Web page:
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Lecture 6

Today we talked about Hardness-Randomness tradeoffs. We stated, without a proof, that if E requires circuits of size S(n) then one can construct a pseudorandom generator with stretch S(n)^c for some constant c < 1. We talked informally about the proof strategy and mentioned that usually the theorem is proven in two steps. In the first step one constructs the PRG under a stronger assumption, namely, that E cannot be approximated by small circuits (see Theorem 20.6 in Arora-Barak book). Then one shows that the assumption can be weakened to the desired assumption, that is, a computational assumption rather than an approximation one.

A key ingerdient in the second step is local decodable codes, or local list decodable codes (see Chapter 19 in Arora-Barak book). A somewhat more recent construction that doesn’t go through these two steps was given by Umans in a beautiful paper. This paper is one of the papers for the end of the semester talks.

As mentioned, in this course we focus on the “other direction”, namely, showing that derandomization implies circuit lower bounds. We stated a beautiful result by Impagliazzo and Wigderson (see also Theorem 20.16 in Arora-Barak book) that shows that you can get some sort of derandomization under uniform assumptions only (BPP not equal to EXP). Nevertheless, the theorem we started to prove, by Impagliazzo and Kabanets (see Theorem 20.17 in Arora-Barak and references therein) shows that derandomizing ZEROP will yield some circuit lower bound – either NEXP is not in P/poly or the permanent requires super-polynomial arithmetic circuits.

To prove this theorem we took a short detour into interactive proofs, introduced the classes MA, IP and MIP (the latter just for fun, as it equals NEXP – a star complexity class in this course). Using the famous result IP=PSPACE (Theorem 8.19 in Arora-Barak book and references therein). We deduced that PSPACE is contained in P/poly implies PSPACE = MA. We used this to improves upon Meyer to show that if EXP is in P/poly then EXP collapses to MA (and not just to the second level of PH). Finally, we used this last statement to show that MA_EXP (~NEXP + randomness) is not contained in P/poly – this is the best known uniform lower bound for P/poly to my knowledge.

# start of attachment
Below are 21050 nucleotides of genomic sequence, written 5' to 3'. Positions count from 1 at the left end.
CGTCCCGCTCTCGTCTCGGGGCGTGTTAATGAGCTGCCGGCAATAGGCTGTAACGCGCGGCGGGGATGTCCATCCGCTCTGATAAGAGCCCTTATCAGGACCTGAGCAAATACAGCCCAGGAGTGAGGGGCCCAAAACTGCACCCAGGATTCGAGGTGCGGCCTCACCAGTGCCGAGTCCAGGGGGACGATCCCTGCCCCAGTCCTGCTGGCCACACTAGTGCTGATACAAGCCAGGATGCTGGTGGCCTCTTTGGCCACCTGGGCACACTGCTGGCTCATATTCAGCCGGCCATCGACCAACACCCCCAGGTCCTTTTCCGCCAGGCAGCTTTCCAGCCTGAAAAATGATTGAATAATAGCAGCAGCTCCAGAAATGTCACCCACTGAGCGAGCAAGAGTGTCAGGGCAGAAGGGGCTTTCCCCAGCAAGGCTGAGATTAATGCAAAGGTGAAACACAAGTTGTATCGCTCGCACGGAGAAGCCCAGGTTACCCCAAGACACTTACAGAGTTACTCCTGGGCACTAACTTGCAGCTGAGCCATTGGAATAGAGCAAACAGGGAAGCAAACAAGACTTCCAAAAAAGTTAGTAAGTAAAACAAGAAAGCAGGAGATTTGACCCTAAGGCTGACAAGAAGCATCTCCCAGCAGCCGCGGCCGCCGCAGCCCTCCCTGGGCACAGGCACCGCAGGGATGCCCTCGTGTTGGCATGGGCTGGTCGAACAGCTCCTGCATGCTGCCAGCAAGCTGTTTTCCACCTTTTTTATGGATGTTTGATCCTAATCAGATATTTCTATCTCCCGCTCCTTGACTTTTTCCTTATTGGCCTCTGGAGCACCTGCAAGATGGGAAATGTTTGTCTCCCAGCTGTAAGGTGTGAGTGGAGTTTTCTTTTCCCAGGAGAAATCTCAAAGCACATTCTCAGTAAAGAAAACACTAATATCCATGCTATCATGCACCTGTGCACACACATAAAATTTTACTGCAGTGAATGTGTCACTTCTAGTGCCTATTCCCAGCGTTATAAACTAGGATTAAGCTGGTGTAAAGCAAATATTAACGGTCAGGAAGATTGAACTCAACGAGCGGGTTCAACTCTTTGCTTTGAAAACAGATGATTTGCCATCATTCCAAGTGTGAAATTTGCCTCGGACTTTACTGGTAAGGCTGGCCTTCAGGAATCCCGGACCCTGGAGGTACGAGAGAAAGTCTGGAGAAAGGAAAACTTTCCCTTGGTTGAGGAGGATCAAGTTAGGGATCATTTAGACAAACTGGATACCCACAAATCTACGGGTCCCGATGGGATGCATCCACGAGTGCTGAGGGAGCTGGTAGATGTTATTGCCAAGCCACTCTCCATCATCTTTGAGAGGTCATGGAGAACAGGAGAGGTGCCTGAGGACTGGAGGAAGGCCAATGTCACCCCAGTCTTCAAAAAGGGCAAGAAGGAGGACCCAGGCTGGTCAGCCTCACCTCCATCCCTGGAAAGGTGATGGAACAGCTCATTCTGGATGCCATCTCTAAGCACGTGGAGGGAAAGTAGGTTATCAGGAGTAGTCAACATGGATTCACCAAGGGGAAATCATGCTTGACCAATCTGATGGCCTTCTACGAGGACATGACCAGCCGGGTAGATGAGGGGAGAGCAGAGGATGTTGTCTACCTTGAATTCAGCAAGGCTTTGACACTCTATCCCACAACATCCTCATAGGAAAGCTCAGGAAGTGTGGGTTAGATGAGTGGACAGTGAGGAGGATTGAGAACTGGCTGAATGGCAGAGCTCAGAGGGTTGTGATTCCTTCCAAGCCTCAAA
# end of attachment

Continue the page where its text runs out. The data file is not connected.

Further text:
We then switched to talk about succinct problems (such as succinct-SAT) and more generally, about strings that their truth table can be computed by a small circuit. For a much better non-formal description than what I gave, see Williams’ casual tour around a circuit complexity bound (which will be useful also for the rest of the course). We started to prove a theorem by Imapagliazzo, Kabanets and Wigderson (Lemma 2.20 in Arora-Barak) that shows that if NEXP is contained in P/poly then NEXP=EXP (and thus =MA). The proof uses the easy witness method introduced by Kabanets (see his paper, which also appears at the end of the semester talks). Next time we will continue the proof.


Lecture 5

For the past four lectures we studied the basics of circuits and why they are interesting. Today we finally started to talk about the first topic of the course, namely Hardness-Randomness tradeoff.

We began by defining probabilistic Turing machines and defining complexity classes that capture randomness. We further noticed that P is contained in BPP which in turn is contained in PSPACE. In fact, a cool theorem by Sipser (which was later improved by Gacs) shows that BPP is contained in the second level of PH (see Chapter 7 of Arora-Barak, which we followed for this part of the lecture). There is also an alternative proof for this (and more) by Goldreich and Zuckerman.

We then switched to talk about pseudrandom sets or equivalently pseudorandom generators (PRG) (Chapter 20 of Arora-Barak). We saw how a PRG against circuits would allow us to derandomize efficient algorithms. This is a neat applications of circuits – to derandomize uniform algorithms, we need to fool these non-uniform circuits. Next time we will see that circuits play a central role in the construction of PRG as well. We will see that a hardness generator (generator that outputs the truth table of a hard function) yields a pseudorandomness generator. Thus, improving circuit lower bounds is a route for derandomization!